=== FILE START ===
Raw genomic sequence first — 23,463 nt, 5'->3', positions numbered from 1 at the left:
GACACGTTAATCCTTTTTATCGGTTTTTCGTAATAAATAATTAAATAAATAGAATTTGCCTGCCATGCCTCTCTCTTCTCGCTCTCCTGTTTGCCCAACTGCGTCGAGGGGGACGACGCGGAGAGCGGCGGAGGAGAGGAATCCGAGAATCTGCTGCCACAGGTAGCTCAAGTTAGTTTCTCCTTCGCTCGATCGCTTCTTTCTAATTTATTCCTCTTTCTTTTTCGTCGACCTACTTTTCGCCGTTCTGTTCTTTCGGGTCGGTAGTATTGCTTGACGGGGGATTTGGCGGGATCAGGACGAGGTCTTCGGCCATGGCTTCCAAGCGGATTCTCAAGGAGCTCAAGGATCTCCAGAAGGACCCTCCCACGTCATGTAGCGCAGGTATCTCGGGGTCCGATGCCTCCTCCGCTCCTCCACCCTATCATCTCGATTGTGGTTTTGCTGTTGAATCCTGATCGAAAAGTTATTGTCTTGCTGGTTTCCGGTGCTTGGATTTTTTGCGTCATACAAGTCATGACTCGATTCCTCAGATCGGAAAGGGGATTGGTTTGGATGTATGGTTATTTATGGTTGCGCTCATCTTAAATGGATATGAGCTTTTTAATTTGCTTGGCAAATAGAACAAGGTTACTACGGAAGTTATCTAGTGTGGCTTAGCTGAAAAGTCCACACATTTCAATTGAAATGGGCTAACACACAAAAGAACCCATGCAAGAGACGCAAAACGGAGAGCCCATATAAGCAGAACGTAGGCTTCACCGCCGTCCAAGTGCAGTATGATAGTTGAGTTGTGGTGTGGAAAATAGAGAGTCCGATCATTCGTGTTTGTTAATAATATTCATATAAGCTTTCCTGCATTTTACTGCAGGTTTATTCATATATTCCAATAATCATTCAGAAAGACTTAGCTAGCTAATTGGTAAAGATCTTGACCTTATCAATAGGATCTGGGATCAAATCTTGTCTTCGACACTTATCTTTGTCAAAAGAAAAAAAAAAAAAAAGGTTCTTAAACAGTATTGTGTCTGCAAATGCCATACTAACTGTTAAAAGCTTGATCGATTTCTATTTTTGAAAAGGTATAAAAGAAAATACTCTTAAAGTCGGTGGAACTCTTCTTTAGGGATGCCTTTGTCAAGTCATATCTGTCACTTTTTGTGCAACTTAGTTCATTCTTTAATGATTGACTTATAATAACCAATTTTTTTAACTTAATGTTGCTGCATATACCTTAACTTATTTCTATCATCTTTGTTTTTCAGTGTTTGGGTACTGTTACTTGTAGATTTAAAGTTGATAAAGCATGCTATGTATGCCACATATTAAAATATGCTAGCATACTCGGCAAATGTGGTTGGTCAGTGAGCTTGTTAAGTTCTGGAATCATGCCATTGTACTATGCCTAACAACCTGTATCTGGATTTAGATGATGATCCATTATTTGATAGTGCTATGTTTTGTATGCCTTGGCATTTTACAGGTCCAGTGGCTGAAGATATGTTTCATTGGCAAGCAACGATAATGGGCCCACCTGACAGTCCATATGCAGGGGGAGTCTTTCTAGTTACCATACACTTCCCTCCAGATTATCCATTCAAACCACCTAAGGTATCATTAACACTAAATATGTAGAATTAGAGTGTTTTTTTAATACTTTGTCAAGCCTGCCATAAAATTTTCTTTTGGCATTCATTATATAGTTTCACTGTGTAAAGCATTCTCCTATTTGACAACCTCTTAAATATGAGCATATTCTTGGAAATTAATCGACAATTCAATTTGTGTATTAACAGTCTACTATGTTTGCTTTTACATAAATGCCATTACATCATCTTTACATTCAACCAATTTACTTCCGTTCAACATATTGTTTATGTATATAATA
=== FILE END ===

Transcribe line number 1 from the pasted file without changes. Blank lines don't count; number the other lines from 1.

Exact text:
Raw genomic sequence first — 23,463 nt, 5'->3', positions numbered from 1 at the left: